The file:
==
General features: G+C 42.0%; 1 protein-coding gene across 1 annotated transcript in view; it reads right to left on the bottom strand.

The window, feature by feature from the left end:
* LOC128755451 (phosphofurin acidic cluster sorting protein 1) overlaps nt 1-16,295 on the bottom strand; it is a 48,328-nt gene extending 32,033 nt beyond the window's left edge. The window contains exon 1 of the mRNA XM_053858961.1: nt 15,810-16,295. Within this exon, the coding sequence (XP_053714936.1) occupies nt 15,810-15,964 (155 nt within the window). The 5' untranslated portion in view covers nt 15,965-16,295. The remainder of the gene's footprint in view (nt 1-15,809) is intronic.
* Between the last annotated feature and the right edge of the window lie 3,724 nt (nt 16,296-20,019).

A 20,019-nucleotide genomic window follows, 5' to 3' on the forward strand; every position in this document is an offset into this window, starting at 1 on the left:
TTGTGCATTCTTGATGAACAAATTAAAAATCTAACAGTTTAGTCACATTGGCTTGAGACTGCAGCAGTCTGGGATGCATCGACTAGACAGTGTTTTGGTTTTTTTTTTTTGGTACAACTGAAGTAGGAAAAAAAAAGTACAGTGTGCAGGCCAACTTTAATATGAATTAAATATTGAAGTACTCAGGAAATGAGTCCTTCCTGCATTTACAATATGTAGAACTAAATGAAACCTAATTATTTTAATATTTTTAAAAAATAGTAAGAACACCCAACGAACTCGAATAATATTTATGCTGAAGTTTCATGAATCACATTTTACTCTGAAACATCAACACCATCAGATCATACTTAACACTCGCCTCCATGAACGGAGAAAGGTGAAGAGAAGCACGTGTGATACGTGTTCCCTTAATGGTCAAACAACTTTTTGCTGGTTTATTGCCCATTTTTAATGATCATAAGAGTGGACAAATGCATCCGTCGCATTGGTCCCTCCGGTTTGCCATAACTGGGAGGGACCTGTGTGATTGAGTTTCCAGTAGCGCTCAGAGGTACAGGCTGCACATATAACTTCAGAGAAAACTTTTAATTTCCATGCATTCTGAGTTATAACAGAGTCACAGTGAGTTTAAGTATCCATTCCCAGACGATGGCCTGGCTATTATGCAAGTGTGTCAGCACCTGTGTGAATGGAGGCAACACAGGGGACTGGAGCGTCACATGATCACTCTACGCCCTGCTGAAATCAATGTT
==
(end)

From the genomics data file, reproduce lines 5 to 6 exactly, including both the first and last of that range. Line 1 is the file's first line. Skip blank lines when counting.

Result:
A 20,019-nucleotide genomic window follows, 5' to 3' on the forward strand; every position in this document is an offset into this window, starting at 1 on the left:
TTGTGCATTCTTGATGAACAAATTAAAAATCTAACAGTTTAGTCACATTGGCTTGAGACTGCAGCAGTCTGGGATGCATCGACTAGACAGTGTTTTGGTTTTTTTTTTTTGGTACAACTGAAGTAGGAAAAAAAAAGTACAGTGTGCAGGCCAACTTTAATATGAATTAAATATTGAAGTACTCAGGAAATGAGTCCTTCCTGCATTTACAATATGTAGAACTAAATGAAACCTAATTATTTTAATATTTTTAAAAAATAGTAAGAACACCCAACGAACTCGAATAATATTTATGCTGAAGTTTCATGAATCACATTTTACTCTGAAACATCAACACCATCAGATCATACTTAACACTCGCCTCCATGAACGGAGAAAGGTGAAGAGAAGCACGTGTGATACGTGTTCCCTTAATGGTCAAACAACTTTTTGCTGGTTTATTGCCCATTTTTAATGATCATAAGAGTGGACAAATGCATCCGTCGCATTGGTCCCTCCGGTTTGCCATAACTGGGAGGGACCTGTGTGATTGAGTTTCCAGTAGCGCTCAGAGGTACAGGCTGCACATATAACTTCAGAGAAAACTTTTAATTTCCATGCATTCTGAGTTATAACAGAGTCACAGTGAGTTTAAGTATCCATTCCCAGACGATGGCCTGGCTATTATGCAAGTGTGTCAGCACCTGTGTGAATGGAGGCAACACAGGGGACTGGAGCGTCACATGATCACTCTACGCCCTGCTGAAATCAATGTT